The Vanderbilt Cup, America’s First International Series
By Art Evans
The first Vanderbilt Cup Race, held in 1904, amounted to pandemonium according to press reports. Newspaper and poster promotion drew a huge crowd. Estimated to be as numerous as 50,000 spectators were lined dangerously close to the entire course, some actually straying onto it. There were so many people that they became part of the spectacle.
The Vanderbilt Cup was the first contest of any real international stature held in the United States. Until then, major events took place in Europe and were dominated by cars made in Europe and driven mostly by Europeans. Because racing improves the breed, as they say, European cars were, with some exceptions, superior to those made in the United States.
William K. Vanderbilt Jr., or Willie K as his friends called him, created the Vanderbilt Cup series. Willie K. was the great-grandson of Cornelius Vanderbilt, the railroad and shipping magnate. Vanderbilt Jr., a railroad executive and accomplished yachtsman, had spent some years participating in the fledgling sport of automobile racing. In Europe he was third in the 1902 Circuit des Ardennes in Belgium, was in the Gordon Bennett series and ran in city-to-city races including the infamous 1903 Paris-Madrid-Paris. He was impressed with the quality of European-made cars as well as European roads in comparison with those in the U.S. In order to encourage the improvement of U.S. cars and roads, he got the idea of promoting a series in America somewhat similar to the Gordon Bennett.
Initially, Vanderbilt’s proposal of an open road race on Long Island met with considerable resistance and controversy. There were a number of lawsuits and public hearings. Farmers objected because they used the roads to transport produce to market. Others, looking at experiences in Europe, thought it would be too dangerous. Nevertheless Vanderbilt, who had posted a large amount of prize money, eventually prevailed.
The first race of the series took place over 30.24 miles of winding dirt roads in the center of Long Island. Like the Gordon Bennett, it was a competition among countries; entry was limited to five from each country. Cars had to be manufactured entirely within the country represented. A car had to weigh between 881 and 2,204 pounds. Everyone had to have a riding mechanic as well as the driver and each had to weigh at least 132 pounds.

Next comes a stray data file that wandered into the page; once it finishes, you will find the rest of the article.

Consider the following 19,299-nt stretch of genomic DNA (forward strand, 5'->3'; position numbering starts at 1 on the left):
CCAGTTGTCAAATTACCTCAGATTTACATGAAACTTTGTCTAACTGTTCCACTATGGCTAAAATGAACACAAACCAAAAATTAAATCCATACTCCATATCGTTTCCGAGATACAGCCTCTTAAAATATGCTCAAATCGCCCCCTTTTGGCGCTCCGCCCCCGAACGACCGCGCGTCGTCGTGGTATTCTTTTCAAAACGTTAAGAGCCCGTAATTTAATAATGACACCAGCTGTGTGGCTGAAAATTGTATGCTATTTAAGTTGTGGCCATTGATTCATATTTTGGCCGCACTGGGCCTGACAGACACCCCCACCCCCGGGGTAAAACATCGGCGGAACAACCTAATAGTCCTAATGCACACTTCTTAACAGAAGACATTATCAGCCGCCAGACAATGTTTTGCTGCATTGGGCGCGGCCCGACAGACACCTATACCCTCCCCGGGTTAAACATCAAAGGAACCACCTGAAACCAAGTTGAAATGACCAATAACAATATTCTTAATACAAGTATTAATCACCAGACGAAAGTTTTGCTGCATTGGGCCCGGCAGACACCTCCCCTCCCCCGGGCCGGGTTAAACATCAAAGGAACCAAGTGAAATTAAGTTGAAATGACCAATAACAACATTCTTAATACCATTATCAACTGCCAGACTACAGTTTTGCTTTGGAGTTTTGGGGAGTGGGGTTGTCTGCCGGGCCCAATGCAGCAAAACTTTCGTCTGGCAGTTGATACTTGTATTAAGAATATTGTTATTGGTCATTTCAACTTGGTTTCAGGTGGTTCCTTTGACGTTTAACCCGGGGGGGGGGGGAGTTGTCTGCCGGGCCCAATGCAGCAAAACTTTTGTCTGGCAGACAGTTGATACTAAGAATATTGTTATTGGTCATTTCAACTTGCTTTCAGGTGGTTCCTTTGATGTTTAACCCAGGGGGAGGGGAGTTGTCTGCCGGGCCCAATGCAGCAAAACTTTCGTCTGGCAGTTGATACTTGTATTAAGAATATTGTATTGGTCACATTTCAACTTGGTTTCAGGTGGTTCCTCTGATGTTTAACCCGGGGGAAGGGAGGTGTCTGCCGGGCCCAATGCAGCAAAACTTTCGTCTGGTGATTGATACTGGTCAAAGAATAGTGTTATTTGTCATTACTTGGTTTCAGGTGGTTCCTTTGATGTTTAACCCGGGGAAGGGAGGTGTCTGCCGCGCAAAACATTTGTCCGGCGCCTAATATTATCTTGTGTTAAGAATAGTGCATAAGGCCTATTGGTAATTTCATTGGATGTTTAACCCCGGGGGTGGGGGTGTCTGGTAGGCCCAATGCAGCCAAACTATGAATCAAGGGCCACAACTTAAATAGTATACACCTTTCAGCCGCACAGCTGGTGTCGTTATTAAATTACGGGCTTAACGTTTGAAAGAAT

The course was roughly triangular and the race ran clockwise for ten laps. The Start-Finish line was at Westbury. The cars had to stop at Hicksville and Hempstead where they were inspected and then led by officials on bicycles through the towns and over railroad tracks. The race consisted of a total of 284.4 miles. Cars were sent off at two-minute intervals. Eight members of the Chronograph Club were on hand as timekeepers. Vanderbilt Jr. waved the first car off at 6 a.m. on Saturday, October 8, 1904.
Eighteen entries had been accepted, but only seventeen made the start. They represented six cars made in France, five in Germany, two in Italy and five in the U.S. The French cars were three Panhards, a Renault, a De Dietrich and a Clement-Bayard, driven by Albert Clement Jr. himself. George Heath (born in the U.S, but a British citizen who lived in Paris) drove one of the Panhards. (It’s unclear why France was allowed six entries). The German cars were all Mercedes, all owned by Americans. Both Italian cars were Fiats. The five American entries were, with one exception, modified touring cars in contrast to the purpose-built European racers. The exception was the famous Packard Gray Wolf, an out-and-out racer. Other Americans included a Pope-Toledo, a Simplex, a White Steamer and a Royal, driven by Joe Tracy, the most famous American driver of the day.